Home Business Shame, fear and guilt – how managers tackle the ‘imposter phenomenon’ at work

Shame, fear and guilt – how managers tackle the ‘imposter phenomenon’ at work

by wrich
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Do you ever feel like you aren’t good enough for the job you have, and any success you experience is due to luck? Does this affect your work performance or have long-term consequences for your career? If so, you may be experiencing ‘the impostor phenomenon’, according to new research from Professors Helena Gonzalez-Gomez, NEOMA Business School, and Sarah Hudson, Rennes School of Business.

“The imposter phenomenon (IP) is the feeling that one’s success is due to unrelated factors, rather than one’s competence and qualifications,” says Professor Gonzalez-Gomez.

But what implications does this actually have on individuals’ careers? Using four studies with different methodologies and a total of 648 employees in US and Europe, the researchers investigated the effects of IP on performance and career outcomes.

According to the researchers, because IP is linked to a fear of being exposed as a fraud, IP in the workplace can influence outcomes such as employee commitment, stress, coping, or job satisfaction directly.

“Our findings reveal that in both simulated and recalled work situations, impostors are likely to feel shame, particularly when they attribute failure to themselves, as well having a negative effect on creativity,” says Professor Gonzalez-Gomez.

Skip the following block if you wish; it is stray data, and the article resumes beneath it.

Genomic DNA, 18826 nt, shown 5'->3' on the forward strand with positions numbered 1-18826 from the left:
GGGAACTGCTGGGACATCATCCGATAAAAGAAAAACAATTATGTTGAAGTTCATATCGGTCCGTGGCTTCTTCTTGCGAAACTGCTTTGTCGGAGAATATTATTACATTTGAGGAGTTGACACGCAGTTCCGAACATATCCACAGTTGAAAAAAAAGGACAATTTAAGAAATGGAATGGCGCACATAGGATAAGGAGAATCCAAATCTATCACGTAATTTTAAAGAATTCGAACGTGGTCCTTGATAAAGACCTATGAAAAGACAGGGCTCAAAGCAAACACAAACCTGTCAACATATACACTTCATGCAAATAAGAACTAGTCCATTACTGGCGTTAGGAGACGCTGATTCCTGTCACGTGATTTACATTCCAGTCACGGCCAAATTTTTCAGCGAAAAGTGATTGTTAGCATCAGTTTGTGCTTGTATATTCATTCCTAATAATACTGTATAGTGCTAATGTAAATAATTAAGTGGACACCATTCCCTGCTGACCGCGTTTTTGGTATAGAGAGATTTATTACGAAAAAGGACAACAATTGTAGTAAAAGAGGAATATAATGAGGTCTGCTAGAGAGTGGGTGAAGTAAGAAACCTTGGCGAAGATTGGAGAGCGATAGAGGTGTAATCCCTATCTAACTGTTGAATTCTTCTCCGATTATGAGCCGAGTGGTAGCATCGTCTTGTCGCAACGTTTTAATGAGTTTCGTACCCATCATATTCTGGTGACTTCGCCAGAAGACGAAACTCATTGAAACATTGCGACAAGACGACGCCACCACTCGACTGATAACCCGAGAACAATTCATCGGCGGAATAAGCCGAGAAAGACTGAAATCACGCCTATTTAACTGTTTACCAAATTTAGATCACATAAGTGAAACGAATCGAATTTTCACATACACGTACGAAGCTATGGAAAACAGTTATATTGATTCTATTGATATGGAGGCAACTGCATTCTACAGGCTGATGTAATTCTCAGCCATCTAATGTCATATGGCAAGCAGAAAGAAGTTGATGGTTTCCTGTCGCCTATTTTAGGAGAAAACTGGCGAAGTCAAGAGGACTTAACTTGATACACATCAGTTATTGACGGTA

The researchers also found that IP is also related to the likelihood of an employee finding a job elsewhere, and also links to lower career success in terms of number of positive appraisals and promotions over one’s career.

Ultimately, this research can be used for organisations and managers wishing to develop the talent of individuals with the IP.

For example, because impostors believe they are failing at work, managerial feedback that avoids direct attributions of personal failure and rather focuses on how to improve performance in a more neutral manner is likely to increase creativity in individuals with IP.

The researchers also explain that because those who feel like impostors tend to underestimate their abilities, managers could also use appraisal and promotion tools that are more strongly weighted towards externally assessed performance, rather than towards self-assessment. These tools could be a useful for enabling more successful career advancement for individuals with IP.

This research is published in the Journal of Vocational Behaviour.

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